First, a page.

Aloe rupestris

Water Needs

low; moderate

Aloe rupestris
Aloe; Succulent
Bottlebrush Aloe

3 m - 8 m

Size

Light Conditions

sun

Frost

light; moderate

Flowers

Red; spring summer

sun; semi-shade; dry shade; rockery; windy exposed; shrubbery; wildlife bees butterflies insects birds

Garden Situation

Habitat

Woodland forest; bushveld

Region

Subtropical East Coast; Bushveld; Highveld

Rain Season

Summer

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Description

The Aloe species that in fact carries the moniker, Bottlebrush Aloe, is quite spectacular but is nowhere near as popular a garden plant as it should be, given its ease of growing. Echoing the top-heavy species like A. thraskii and A. excelsa, plants can eventually grow to 8 m in the wild, though usually only 2 -3 m in cultivation, and it does grow relatively slowly. The stem is sturdy to support the leaf structure, and mature plants carry many dried leaves that cover the upper part of the stem, giving it a rather shaggy appearance. These help to protect the stem from fires and hot sun, and even though they are unlikely to face a fire within a garden setting, should not be seen as an untidy part of the plant in need of removal. Leaves spread out in a spiral formation, and curve downwards (re-curved), a rather dull, dark green in colour, edged with red-brown teeth. The flowers are outstanding; where those of Aloe spicata were long and slim, A. rupestris flowers resemble short, cylindrical tubes, quite broad, either orange or yellow, and all with dark red extended stamens that give this aloe an attractive bicoloured effect. These are held more or less erect. As with A. spicata, the racemes are densely packed with many small buds that open progressively through the flowering season, August and September. The branched Inflorescences can stand up to a meter above the leaves, up to 15 racemes per plant – spectacular and generous. Aloe rupestris grows easily and needs little management if given the preferred situation of full sun and well-draining soils. Occuring in the hot summer regions of Northern KZN, Swaziland and southern Mozambique, this species is drought hardy and will tolerate moderate frost. The Bottlebrush Aloe is well suited to rock gardens, and at the edges of forest, grassland and bushveld, and will take a little bright shade during a hot summer. Habitat: Grows in the summer rainfall area in hot valleys among coastal forest and bushland on sandy soils or over the sun-burned hills on rocky slopes and ridges and cling along low broken sandstone ledges. Propagation: Almost exclusively by seeds planted in autumn, in trays of coarse river sand.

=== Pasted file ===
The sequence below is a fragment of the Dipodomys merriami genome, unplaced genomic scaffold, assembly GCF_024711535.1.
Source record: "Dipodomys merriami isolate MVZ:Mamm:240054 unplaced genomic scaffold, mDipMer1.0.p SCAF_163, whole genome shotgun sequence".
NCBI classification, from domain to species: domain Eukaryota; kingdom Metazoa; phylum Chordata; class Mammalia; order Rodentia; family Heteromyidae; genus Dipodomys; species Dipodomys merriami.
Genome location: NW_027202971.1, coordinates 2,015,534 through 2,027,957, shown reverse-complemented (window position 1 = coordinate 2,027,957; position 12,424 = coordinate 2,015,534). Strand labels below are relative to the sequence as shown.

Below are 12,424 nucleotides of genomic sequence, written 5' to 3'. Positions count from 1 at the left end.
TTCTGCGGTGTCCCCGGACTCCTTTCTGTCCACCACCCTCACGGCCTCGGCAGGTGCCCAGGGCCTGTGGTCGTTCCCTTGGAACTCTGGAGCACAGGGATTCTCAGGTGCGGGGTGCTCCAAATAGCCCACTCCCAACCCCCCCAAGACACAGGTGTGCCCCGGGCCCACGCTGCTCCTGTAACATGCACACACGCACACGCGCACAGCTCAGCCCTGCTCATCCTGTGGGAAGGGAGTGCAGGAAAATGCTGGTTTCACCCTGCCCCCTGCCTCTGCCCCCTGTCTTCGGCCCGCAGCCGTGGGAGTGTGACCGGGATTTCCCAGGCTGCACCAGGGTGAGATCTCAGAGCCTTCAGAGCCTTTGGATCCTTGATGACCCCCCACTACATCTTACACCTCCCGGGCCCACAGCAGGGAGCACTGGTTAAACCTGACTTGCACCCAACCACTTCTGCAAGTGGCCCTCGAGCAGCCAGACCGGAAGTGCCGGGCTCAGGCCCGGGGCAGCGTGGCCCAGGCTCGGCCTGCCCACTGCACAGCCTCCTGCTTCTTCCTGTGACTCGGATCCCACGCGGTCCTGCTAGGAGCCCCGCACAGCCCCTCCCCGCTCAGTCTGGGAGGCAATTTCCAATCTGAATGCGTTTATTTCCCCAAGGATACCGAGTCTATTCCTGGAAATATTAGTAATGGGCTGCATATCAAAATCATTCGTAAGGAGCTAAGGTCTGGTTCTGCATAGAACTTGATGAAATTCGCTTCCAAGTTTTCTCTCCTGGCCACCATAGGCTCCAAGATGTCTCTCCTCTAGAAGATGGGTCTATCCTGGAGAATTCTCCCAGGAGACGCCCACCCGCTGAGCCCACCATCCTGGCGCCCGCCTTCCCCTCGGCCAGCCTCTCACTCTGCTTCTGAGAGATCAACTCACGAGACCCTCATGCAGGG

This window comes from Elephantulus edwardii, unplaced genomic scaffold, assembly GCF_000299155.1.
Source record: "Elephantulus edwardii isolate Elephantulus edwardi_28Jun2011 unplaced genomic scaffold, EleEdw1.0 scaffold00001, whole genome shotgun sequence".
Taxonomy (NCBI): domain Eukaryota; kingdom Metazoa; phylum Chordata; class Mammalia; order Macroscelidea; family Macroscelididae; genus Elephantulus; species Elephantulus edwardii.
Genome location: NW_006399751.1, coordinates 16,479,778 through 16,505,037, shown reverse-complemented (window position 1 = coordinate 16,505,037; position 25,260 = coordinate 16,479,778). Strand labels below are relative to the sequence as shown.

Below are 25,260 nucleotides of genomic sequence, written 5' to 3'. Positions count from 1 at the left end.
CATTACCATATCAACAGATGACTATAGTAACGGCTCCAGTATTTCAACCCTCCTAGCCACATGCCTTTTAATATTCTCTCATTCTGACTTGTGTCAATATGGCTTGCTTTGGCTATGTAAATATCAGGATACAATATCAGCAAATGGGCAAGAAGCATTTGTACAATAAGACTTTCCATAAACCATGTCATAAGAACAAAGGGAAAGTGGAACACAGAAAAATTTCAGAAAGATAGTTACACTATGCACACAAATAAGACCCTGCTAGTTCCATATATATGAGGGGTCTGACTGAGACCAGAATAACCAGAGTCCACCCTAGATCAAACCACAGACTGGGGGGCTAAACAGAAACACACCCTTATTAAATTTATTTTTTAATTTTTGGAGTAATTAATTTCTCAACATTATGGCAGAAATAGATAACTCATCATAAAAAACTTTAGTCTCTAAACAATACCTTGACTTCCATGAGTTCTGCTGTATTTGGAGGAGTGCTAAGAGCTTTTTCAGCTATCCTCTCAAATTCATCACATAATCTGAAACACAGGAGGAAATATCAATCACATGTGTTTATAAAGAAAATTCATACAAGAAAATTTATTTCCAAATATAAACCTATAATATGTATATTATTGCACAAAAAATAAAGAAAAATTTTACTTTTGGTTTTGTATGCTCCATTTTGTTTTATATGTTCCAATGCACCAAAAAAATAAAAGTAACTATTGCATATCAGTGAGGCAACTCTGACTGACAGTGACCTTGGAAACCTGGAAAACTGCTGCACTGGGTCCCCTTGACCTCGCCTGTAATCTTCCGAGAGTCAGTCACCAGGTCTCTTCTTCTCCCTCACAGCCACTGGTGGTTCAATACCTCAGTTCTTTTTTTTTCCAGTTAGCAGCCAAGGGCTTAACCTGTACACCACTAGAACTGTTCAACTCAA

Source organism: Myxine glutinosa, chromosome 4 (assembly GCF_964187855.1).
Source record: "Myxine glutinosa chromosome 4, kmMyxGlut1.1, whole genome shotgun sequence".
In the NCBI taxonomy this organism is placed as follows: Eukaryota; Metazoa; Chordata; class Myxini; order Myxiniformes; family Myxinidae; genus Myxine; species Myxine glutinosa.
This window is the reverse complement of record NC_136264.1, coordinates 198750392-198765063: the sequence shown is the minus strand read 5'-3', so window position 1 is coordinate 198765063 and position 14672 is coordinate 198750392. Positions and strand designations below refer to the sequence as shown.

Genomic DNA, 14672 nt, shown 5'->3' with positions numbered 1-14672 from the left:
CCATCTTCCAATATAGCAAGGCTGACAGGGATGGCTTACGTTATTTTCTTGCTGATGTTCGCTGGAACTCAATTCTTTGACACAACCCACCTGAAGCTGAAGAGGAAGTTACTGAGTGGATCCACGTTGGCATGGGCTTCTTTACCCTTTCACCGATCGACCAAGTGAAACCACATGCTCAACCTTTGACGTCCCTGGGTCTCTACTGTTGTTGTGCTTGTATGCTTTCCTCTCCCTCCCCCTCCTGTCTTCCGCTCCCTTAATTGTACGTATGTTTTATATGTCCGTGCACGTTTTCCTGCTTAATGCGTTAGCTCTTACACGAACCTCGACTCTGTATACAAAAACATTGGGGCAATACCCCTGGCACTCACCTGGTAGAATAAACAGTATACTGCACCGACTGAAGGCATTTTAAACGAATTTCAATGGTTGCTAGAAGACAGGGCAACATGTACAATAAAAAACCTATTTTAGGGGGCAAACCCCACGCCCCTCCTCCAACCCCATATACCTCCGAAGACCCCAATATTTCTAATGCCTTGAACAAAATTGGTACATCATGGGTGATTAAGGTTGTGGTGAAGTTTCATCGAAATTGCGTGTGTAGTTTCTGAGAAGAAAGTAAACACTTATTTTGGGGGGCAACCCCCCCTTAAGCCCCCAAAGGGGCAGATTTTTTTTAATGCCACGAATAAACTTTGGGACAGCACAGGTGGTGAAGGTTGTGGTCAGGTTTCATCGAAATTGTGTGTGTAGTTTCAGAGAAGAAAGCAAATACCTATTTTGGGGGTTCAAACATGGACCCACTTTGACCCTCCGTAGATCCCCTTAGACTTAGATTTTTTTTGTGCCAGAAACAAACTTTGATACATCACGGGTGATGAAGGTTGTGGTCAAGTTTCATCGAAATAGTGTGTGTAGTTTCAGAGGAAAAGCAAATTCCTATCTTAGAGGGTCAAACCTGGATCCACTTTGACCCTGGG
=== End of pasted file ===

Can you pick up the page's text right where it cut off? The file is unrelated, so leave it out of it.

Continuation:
Aloe rupestris
Aloe rupestris